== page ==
Earth’s climate has been changing for millions of years, slowly alternating long periods of ice ages with eras of elevated temperature. In the past, rapid temperature changes have always led to large-scale extinction of life; and we are currently witnessing one of the most sudden climate evolution ever recorded. Scientists have identified greenhouse gases – CO2 from fuel combustion, CH4 and N2O from agriculture and farming – as the main cause for global climate change. These gases are mostly naturally occurring, but the increasing emissions of these gases have never been so substantial. Since the industrial revolution, cheap energy from fossil fuels has been an extraordinary boon to mankind. Driven by the explosive energy of coal, oil, and natural gas, our society has enjoyed a remarkable three-century long wave of prosperity. However, 200 years of burning carbon has had a drastic impact on our environment and climate change is now the world's most significant existential challenge. Rising temperatures are just the tip of the proverbial iceberg; their effect on the future of our planet is both widespread and serious. There will be a significant impact on agricultural productivity, sea levels, storm frequency and intensity, and prevalence of infectious disease, to name a few. In order to tackle this established risk, our society needs to understand the root of climate change, develop technologies that lower greenhouse gas emissions, and mitigate the damages already accrued.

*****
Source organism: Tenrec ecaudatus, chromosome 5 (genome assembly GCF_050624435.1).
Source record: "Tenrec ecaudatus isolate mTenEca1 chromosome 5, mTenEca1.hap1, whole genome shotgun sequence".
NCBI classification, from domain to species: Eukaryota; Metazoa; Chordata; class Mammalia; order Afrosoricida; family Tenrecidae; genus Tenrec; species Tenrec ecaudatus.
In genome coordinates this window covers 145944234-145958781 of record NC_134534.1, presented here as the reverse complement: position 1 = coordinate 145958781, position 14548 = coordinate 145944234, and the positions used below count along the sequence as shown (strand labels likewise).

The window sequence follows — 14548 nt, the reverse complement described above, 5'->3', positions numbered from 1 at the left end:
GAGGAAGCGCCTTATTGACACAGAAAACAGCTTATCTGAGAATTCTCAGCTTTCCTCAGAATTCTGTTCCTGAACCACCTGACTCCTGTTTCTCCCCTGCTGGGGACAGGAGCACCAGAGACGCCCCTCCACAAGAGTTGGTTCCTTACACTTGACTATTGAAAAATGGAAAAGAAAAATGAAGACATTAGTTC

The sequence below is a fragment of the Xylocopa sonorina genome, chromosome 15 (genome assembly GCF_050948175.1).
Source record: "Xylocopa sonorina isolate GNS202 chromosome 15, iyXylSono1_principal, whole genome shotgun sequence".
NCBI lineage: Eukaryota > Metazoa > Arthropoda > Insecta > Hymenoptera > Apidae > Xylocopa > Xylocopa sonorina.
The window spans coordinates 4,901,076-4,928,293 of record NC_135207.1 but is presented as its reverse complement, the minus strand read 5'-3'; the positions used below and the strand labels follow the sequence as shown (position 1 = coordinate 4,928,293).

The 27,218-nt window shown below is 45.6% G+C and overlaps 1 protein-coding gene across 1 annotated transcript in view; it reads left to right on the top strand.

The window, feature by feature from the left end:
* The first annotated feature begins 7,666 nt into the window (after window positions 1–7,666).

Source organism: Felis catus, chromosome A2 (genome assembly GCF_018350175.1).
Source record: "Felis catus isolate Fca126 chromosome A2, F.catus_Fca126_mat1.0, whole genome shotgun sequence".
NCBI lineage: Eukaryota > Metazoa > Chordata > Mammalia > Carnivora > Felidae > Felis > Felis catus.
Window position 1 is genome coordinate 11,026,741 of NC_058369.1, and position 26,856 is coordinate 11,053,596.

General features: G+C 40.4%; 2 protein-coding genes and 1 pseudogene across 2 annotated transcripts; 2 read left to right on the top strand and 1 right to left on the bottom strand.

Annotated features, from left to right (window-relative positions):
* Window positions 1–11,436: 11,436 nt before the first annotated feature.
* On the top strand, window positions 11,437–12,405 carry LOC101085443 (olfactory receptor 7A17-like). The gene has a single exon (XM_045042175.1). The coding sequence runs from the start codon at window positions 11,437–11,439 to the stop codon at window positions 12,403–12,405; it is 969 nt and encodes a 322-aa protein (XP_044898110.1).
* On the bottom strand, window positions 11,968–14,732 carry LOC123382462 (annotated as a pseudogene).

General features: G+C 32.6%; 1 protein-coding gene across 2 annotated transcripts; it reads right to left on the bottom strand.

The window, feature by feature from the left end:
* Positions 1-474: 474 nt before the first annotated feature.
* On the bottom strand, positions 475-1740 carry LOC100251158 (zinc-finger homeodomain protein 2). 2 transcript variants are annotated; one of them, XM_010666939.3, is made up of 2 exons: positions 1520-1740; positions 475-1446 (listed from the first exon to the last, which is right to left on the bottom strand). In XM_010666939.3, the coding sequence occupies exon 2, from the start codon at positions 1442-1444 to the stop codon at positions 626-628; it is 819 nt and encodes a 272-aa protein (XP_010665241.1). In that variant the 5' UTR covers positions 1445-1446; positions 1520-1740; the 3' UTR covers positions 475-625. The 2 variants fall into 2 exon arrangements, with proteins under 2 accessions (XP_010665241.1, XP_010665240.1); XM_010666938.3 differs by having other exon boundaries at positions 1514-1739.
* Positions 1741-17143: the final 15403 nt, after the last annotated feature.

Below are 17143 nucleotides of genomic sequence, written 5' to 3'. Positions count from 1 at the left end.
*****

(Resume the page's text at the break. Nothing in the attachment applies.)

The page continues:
Presenter: Thomas Gianetti, Assistant Professor, Chemistry and Biochemistry, University of Arizona